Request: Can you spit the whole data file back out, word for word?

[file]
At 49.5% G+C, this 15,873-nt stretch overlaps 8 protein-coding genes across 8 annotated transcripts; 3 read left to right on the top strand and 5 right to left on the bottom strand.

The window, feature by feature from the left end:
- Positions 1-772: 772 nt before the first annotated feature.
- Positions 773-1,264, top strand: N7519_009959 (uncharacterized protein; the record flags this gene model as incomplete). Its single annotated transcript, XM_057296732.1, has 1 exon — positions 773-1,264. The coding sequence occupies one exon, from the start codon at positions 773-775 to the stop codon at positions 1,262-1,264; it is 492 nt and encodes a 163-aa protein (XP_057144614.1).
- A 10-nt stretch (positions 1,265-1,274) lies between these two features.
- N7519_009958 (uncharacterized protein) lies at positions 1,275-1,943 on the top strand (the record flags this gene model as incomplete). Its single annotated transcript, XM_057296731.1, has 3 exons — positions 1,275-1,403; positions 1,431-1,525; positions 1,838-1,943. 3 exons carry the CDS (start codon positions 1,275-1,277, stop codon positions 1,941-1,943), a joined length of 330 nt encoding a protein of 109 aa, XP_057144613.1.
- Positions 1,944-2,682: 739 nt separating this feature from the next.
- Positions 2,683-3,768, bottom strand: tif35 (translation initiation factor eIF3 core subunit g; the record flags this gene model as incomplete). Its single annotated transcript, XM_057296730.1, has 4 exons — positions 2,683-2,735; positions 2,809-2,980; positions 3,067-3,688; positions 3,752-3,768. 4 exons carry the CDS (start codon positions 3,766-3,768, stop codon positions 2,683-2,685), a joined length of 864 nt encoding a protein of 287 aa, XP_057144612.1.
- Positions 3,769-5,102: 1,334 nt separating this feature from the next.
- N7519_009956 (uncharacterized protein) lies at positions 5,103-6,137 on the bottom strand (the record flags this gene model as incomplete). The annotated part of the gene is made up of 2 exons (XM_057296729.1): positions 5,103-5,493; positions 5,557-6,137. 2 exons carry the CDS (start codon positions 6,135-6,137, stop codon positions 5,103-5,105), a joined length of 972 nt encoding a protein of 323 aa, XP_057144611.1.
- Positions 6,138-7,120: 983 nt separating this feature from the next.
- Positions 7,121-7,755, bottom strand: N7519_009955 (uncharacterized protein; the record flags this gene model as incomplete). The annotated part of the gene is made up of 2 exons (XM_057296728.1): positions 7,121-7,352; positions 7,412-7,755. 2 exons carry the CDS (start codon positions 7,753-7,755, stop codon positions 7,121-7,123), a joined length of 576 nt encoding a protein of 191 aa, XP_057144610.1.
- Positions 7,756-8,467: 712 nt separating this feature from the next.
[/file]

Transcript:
At 49.5% G+C, this 15,873-nt stretch overlaps 8 protein-coding genes across 8 annotated transcripts; 3 read left to right on the top strand and 5 right to left on the bottom strand.

The window, feature by feature from the left end:
- Positions 1-772: 772 nt before the first annotated feature.
- Positions 773-1,264, top strand: N7519_009959 (uncharacterized protein; the record flags this gene model as incomplete). Its single annotated transcript, XM_057296732.1, has 1 exon — positions 773-1,264. The coding sequence occupies one exon, from the start codon at positions 773-775 to the stop codon at positions 1,262-1,264; it is 492 nt and encodes a 163-aa protein (XP_057144614.1).
- A 10-nt stretch (positions 1,265-1,274) lies between these two features.
- N7519_009958 (uncharacterized protein) lies at positions 1,275-1,943 on the top strand (the record flags this gene model as incomplete). Its single annotated transcript, XM_057296731.1, has 3 exons — positions 1,275-1,403; positions 1,431-1,525; positions 1,838-1,943. 3 exons carry the CDS (start codon positions 1,275-1,277, stop codon positions 1,941-1,943), a joined length of 330 nt encoding a protein of 109 aa, XP_057144613.1.
- Positions 1,944-2,682: 739 nt separating this feature from the next.
- Positions 2,683-3,768, bottom strand: tif35 (translation initiation factor eIF3 core subunit g; the record flags this gene model as incomplete). Its single annotated transcript, XM_057296730.1, has 4 exons — positions 2,683-2,735; positions 2,809-2,980; positions 3,067-3,688; positions 3,752-3,768. 4 exons carry the CDS (start codon positions 3,766-3,768, stop codon positions 2,683-2,685), a joined length of 864 nt encoding a protein of 287 aa, XP_057144612.1.
- Positions 3,769-5,102: 1,334 nt separating this feature from the next.
- N7519_009956 (uncharacterized protein) lies at positions 5,103-6,137 on the bottom strand (the record flags this gene model as incomplete). The annotated part of the gene is made up of 2 exons (XM_057296729.1): positions 5,103-5,493; positions 5,557-6,137. 2 exons carry the CDS (start codon positions 6,135-6,137, stop codon positions 5,103-5,105), a joined length of 972 nt encoding a protein of 323 aa, XP_057144611.1.
- Positions 6,138-7,120: 983 nt separating this feature from the next.
- Positions 7,121-7,755, bottom strand: N7519_009955 (uncharacterized protein; the record flags this gene model as incomplete). The annotated part of the gene is made up of 2 exons (XM_057296728.1): positions 7,121-7,352; positions 7,412-7,755. 2 exons carry the CDS (start codon positions 7,753-7,755, stop codon positions 7,121-7,123), a joined length of 576 nt encoding a protein of 191 aa, XP_057144610.1.
- Positions 7,756-8,467: 712 nt separating this feature from the next.